Sudden unexplained death in epilepsy is a catastrophic event that requires autopsy for definitive diagnosis. Lack of awareness of sudden unexplained death in epilepsy as an important cause of death in epilepsy has been observed among coroners and pathologists. This survey study of US coroners and medical examiners (MEs) assesses their postmortem examinations of persons with epilepsy who had died suddenly without obvious cause. Analysis of the 510 survey responses shows that pathologists are significantly more likely than nonpathologists to inquire routinely about a history of cardiac disease, remove the brain for examination, or collect blood samples for determinations of anticonvulsant and psychotropic drugs. Urban coroners and MEs are significantly more likely than their nonurban colleagues to remove the brain for examination or collect blood samples for these determinations. Lack of family consent and the cost of autopsy are major reasons for not performing an autopsy of persons with epilepsy. Our study underscores the importance of promoting to all coroners and MEs and to the public the need for thorough autopsy of persons with epilepsy when the cause of death is not obvious.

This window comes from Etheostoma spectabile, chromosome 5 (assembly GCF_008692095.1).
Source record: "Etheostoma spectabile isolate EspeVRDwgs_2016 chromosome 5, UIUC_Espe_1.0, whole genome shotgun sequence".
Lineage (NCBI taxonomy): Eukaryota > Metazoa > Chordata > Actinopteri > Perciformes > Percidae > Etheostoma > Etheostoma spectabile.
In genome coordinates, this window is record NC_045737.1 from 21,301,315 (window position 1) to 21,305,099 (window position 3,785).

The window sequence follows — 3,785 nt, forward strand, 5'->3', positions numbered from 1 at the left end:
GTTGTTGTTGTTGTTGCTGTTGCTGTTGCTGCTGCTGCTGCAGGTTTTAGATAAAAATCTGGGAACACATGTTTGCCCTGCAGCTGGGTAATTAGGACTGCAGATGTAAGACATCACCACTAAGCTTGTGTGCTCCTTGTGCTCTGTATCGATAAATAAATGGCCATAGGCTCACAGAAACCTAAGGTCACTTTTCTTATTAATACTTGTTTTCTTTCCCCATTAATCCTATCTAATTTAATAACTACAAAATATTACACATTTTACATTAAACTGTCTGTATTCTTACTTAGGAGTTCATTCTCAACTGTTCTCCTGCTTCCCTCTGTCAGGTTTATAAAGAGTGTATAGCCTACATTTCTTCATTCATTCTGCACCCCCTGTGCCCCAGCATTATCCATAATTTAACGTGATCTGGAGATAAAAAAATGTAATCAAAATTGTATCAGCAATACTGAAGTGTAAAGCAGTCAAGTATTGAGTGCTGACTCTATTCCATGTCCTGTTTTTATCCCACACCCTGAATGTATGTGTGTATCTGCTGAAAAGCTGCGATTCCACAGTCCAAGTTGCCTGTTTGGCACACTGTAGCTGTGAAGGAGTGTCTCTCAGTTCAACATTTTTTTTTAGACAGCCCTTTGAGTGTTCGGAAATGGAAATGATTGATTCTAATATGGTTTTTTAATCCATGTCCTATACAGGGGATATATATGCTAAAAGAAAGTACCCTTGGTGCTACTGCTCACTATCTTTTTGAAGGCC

From the *Department of Neurology, Drexel University College of Medicine, Philadelphia, PA; †Department of Nursing, Thomas Jefferson University, Philadelphia, PA; and ‡Division of Biomedical Informatics and Biostatistics and §Department of Neurology, Mayo Clinic, Rochester, MN.
Manuscript received June 13, 2007; accepted July 1, 2007.
Supported by Albert Einstein Foundation of Philadelphia and Mayo Foundation for Medical Education and Research.
Robyn L. McClelland, PhD, is currently at the Department of Biostatistics, University of Washington, Seattle, WA.
Reprints: Elson L. So, MD, Department of Neurology, Mayo Clinic, 200 First Street SW, Rochester, MN 55905. E-mail: firstname.lastname@example.org.